Thursday, October 07, 2004
The disturbing merger between public schools and health care was set back a little bit this week. Omaha’s Westside Community Schools canceled its subsidized $20 flu shots for students, staff and families in the wake of the vaccine shortage caused by a British company’s manufacturing problems.
As Go Big Ed reported Sept. 17, Westside and Children’s Hospital were collaborating on the program, seen as another foot in the door for the morphing of schools into all-around social-service centers. The plan is to offer ‘’one-stop shopping’’ at school to replace parents in covering the health, education, welfare and job acquisition needs of children and their families.
Socialism, in other words.
Now Westside is stuck having to return everybody’s money, and it’s a big mess. That’s the thing about mission creep: once you get off course of your basic mission -- in this case, academics -- you generally have trouble.
Financially and medically, the subsidized flu shots didn’t make much sense, other than serving as a loss leader to start indoctrinating parents into thinking of the school as the leader in meeting their child’s health-care needs instead of preserving that job for themselves.
It’s the same thing that has happened with the government-subsidized free or reduced lunch program. Parents have washed their hands of a huge responsibility of parenting -- providing food -- and a huge amount of regard and respect by their children, for pennies a day in government subsidies.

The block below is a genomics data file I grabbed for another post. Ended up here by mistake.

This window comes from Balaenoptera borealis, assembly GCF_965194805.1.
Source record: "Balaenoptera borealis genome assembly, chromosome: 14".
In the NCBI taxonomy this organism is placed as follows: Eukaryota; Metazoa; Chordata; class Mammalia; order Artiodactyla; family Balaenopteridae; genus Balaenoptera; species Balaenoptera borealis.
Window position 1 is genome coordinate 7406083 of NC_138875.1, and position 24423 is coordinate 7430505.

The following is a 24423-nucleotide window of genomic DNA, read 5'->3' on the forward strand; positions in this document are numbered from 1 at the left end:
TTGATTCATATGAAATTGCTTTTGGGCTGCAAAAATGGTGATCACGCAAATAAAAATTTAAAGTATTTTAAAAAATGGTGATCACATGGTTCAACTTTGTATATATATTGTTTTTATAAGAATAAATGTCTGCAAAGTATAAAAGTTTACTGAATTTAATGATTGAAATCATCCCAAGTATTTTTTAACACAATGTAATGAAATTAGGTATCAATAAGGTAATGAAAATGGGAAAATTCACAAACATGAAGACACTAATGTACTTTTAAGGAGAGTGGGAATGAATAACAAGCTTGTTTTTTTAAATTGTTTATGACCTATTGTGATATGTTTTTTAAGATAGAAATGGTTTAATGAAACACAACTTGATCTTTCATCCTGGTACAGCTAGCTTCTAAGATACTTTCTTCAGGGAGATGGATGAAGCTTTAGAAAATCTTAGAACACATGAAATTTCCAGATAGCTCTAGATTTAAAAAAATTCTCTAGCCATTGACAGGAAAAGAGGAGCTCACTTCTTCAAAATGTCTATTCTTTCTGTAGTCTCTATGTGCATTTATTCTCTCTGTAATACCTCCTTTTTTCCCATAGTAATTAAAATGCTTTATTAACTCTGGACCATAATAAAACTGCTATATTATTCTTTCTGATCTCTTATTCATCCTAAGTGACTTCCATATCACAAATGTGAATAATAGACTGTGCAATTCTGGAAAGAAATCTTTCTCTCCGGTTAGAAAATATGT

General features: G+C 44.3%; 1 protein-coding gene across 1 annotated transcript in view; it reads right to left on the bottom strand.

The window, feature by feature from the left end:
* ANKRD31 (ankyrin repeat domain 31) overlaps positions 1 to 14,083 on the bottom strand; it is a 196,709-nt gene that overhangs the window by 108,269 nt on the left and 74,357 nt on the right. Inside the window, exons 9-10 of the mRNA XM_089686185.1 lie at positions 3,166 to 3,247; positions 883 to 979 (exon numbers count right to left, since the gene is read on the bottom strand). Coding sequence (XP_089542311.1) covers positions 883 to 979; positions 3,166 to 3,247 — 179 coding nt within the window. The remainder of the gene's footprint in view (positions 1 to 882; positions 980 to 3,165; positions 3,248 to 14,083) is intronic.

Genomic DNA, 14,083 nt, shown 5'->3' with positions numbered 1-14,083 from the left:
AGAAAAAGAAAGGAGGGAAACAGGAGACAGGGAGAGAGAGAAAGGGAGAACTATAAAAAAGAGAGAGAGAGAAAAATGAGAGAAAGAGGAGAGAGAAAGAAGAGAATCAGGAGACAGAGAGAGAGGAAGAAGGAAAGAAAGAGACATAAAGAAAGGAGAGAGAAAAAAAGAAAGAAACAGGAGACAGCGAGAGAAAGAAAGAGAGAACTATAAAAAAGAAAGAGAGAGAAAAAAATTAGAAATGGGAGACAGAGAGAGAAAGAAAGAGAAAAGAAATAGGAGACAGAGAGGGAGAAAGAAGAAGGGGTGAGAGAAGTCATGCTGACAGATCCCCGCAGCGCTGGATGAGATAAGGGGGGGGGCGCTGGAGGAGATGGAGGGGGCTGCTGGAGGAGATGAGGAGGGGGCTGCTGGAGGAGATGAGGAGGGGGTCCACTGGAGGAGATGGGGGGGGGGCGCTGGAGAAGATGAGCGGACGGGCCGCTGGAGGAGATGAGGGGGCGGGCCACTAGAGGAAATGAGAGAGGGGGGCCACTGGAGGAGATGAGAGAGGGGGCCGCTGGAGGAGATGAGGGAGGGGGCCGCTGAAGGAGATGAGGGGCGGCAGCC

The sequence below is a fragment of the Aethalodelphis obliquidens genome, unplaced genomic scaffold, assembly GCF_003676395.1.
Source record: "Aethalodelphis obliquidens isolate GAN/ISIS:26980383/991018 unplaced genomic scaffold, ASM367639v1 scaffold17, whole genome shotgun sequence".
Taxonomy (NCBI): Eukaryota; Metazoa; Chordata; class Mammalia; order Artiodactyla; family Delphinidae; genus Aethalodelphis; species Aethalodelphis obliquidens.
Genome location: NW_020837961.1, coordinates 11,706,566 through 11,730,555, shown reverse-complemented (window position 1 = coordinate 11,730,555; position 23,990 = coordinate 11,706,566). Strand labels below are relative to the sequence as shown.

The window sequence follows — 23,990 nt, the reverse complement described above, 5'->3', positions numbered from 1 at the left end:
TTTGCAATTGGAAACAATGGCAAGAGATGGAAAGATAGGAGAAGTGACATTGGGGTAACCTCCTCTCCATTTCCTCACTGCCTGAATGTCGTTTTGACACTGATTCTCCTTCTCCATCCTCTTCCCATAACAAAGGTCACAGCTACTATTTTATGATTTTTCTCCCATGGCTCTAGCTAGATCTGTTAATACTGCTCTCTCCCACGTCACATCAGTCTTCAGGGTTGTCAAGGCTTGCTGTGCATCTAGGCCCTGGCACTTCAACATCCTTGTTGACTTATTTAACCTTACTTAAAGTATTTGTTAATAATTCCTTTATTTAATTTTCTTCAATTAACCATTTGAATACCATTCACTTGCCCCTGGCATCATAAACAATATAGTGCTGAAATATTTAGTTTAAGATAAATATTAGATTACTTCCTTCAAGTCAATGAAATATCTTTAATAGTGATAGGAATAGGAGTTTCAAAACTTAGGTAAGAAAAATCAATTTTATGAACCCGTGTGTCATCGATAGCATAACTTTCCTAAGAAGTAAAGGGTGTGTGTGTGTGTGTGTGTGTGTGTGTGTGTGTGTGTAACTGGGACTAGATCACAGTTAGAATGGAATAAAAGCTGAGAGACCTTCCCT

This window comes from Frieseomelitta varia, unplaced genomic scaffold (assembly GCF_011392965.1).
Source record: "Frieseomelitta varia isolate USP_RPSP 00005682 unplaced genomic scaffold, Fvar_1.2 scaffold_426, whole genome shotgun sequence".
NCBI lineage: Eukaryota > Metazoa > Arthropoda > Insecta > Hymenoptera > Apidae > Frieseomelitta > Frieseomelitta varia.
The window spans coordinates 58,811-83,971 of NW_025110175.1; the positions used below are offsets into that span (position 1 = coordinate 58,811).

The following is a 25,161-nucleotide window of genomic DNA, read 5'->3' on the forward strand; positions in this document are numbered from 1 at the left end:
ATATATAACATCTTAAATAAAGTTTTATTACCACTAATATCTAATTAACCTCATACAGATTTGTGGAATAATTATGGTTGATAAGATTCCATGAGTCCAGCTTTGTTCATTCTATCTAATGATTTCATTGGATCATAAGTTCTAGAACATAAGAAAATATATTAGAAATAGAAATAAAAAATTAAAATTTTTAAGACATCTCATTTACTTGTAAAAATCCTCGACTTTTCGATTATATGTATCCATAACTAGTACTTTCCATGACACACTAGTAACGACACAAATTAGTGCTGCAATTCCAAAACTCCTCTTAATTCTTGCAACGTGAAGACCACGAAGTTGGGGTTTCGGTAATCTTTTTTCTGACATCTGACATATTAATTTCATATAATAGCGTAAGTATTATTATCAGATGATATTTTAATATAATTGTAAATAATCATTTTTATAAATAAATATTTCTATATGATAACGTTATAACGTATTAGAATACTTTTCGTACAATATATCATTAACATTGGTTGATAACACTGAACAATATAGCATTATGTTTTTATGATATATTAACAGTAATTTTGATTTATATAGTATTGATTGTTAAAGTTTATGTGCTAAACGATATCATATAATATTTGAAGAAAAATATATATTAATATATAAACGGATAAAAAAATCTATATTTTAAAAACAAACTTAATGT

Now public schools are attempting to shift that transfer of power and allegiance into health care, as well. That’s despite enormous difficulties in areas such as teenage sexuality and whether it’s proper for a school clinic to be handing out condoms and making referrals to abortion providers.
From the medical community’s perspective, the clinic format is a vast departure from the usual standard of care, in which the health-care provider has a longstanding professional relationship with the patient and family. This kind of takes the doctor out of the loop, and puts the school superintendent, who negotiates these sorts of contracts, in the driver’s seat.
It’s also a big question mark how the school-based flu shots were going to work out under federal medical privacy regulations. Volunteers were going to be handling a lot of medical-related paperwork that isn’t supposed to veer beyond the health-care provider and the patient. You can find out alllllllll sorts of things that way. Not good.
We’ll take another look soon at the status of school-based health care in Nebraska. There are some big, big bucks involved, and some things going on that are causing concern.
Healthy children is everybody’s goal, of course. But what’s happening in this area, or could happen in the near future, is enough to make you . . . sick.
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